DDX41 Recognizes RNA/DNA Retroviral Reverse Transcripts and Is Critical for In Vivo Control of Murine Leukemia Virus Infection


Host recognition of viral nucleic acids generated during infection leads to the activation of innate immune responses essential for early control of virus. Retrovirus reverse transcription creates numerous potential ligands for cytosolic host sensors that recognize foreign nucleic acids, including single-stranded RNA (ssRNA), RNA/DNA hybrids, and double-stranded DNA (dsDNA). We and others recently showed that the sensors cyclic GMP-AMP synthase (cGAS), DEAD-box helicase 41 (DDX41), and members of the Aim2-like receptor (ALR) family participate in the recognition of retroviral reverse transcripts. However, why multiple sensors might be required and their relative importance in in vivo control of retroviral infection are not known. Here, we show that DDX41 primarily senses the DNA/RNA hybrid generated at the first step of reverse transcription, while cGAS recognizes dsDNA generated at the next step. We also show that both DDX41 and cGAS are needed for the antiretroviral innate immune response to murine leukemia virus (MLV) and HIV in primary mouse macrophages and dendritic cells (DCs). Using mice with cell type-specific knockout of the Ddx41 gene, we show that DDX41 sensing in DCs but not macrophages was critical for controlling in vivo MLV infection. This suggests that DCs are essential in vivo targets for infection, as well as for initiating the antiviral response. Our work demonstrates that the innate immune response to retrovirus infection depends on multiple host nucleic acid sensors that recognize different reverse transcription intermediates.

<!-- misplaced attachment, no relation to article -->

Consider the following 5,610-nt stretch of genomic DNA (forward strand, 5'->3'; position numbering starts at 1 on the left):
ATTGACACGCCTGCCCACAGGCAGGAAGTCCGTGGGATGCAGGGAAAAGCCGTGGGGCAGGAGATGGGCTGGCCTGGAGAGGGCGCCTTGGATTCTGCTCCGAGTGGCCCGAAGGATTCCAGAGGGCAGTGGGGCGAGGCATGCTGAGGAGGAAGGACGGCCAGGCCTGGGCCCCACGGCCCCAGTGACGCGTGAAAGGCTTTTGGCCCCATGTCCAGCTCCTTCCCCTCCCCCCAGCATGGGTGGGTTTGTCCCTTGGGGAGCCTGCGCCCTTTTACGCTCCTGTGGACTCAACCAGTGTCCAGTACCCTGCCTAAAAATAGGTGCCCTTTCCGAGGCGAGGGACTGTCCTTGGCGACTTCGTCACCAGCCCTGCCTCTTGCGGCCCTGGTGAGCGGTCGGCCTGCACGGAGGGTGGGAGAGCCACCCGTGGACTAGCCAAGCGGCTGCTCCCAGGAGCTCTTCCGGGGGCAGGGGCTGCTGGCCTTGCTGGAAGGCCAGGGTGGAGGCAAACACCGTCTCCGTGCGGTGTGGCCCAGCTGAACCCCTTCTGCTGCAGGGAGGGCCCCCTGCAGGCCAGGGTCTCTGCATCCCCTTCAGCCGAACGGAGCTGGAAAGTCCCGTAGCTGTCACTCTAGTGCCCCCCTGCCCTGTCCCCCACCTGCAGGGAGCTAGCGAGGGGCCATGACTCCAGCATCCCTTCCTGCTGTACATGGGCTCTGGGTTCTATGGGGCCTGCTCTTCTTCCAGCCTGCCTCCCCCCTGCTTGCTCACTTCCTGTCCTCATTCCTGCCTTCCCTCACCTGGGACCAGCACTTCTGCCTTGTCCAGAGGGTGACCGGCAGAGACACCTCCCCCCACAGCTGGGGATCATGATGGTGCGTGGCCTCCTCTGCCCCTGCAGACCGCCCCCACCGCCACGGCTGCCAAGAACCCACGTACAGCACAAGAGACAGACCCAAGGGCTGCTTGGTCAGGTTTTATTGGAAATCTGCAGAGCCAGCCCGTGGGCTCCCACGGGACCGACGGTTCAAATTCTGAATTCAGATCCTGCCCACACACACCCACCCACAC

IMPORTANCE Viruses are detected by many different host sensors of nucleic acid, which in turn trigger innate immune responses, such as type I interferon (IFN) production, required to control infection. We show here that at least two sensors are needed to initiate a highly effective innate immune response to retroviruses—DDX41, which preferentially senses the RNA/DNA hybrid generated at the first step of retrovirus replication, and cGAS, which recognizes double-stranded DNA generated at the second step. Importantly, we demonstrate using mice lacking DDX41 or cGAS that both sensors are needed for the full antiviral response needed to control in vivo MLV infection. These findings underscore the need for multiple host factors to counteract retroviral infection.


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